Language is entwined with typography. Type can be defined as the display and arrangement of language. As designers, we should care about this.
Typesetting is the process of taking raw text and marking it up. Making headings, lists, emphasised text etc.
The typographic grid is a foundation upon which layouts can be built.
Conceptually, content has levels of importance. Typographically, Hierarchy visualises this.
The font used to display the content.
How the arrangement and layout of the type aids reading.
Combining type with other graphic elements such as photographs, illustrations, video or other UI elements.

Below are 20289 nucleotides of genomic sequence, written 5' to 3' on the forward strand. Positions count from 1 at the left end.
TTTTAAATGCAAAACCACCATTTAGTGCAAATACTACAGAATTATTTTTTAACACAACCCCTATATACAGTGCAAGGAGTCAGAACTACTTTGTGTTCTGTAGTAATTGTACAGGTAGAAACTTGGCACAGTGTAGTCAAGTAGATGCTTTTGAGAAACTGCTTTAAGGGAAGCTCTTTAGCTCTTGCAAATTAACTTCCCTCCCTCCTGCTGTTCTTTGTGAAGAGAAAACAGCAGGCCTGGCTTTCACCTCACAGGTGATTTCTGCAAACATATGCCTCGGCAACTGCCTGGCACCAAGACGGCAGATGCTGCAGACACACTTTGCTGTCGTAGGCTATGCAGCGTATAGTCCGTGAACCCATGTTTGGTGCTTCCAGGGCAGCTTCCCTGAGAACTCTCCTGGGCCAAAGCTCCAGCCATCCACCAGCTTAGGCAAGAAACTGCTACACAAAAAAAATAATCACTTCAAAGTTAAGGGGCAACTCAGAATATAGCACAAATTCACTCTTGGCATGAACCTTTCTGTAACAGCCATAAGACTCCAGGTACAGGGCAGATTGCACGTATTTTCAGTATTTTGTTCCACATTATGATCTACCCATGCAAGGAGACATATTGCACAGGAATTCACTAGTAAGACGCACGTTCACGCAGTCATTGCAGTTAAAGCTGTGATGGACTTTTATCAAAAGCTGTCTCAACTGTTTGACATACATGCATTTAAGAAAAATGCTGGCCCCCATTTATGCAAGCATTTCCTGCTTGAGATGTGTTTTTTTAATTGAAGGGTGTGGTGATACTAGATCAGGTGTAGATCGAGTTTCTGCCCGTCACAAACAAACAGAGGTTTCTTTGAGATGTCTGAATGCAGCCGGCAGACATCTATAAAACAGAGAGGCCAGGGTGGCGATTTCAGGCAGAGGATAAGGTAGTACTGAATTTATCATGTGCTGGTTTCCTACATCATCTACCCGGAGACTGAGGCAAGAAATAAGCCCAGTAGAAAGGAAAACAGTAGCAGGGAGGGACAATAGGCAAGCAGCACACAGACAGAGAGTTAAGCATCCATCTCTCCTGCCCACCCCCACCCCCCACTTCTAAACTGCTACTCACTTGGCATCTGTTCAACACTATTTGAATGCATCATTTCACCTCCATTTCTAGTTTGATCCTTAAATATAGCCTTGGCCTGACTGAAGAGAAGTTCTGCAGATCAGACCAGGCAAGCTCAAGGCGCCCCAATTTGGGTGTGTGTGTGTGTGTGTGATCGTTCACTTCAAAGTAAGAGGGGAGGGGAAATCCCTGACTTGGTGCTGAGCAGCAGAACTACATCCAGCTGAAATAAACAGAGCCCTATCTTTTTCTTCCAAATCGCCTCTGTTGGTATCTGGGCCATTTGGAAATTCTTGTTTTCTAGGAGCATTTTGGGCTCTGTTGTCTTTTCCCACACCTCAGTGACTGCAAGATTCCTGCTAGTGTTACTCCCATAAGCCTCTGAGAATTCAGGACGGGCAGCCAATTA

Colour, when discussed in typographic terms, can mean two things: red, green, blue etc. or dark or light typographic colour. Dark typographic colour is dense type–tight leading or line height, tight whitespace. Light typographic colour is the opposite.
One of the unfortunate things on the web is that, generally, we’re designing not knowing what the content is. We have an idea of what the content might be, but when dealing with content management systems and the flow of data, it’s very difficult to know. But content is an important part of typographic design and this connection is one of the casualties of the web standards mantra of separating content and presentation. When we do that, it’s very difficult to tell stories with design.
Source via Mark Boulton.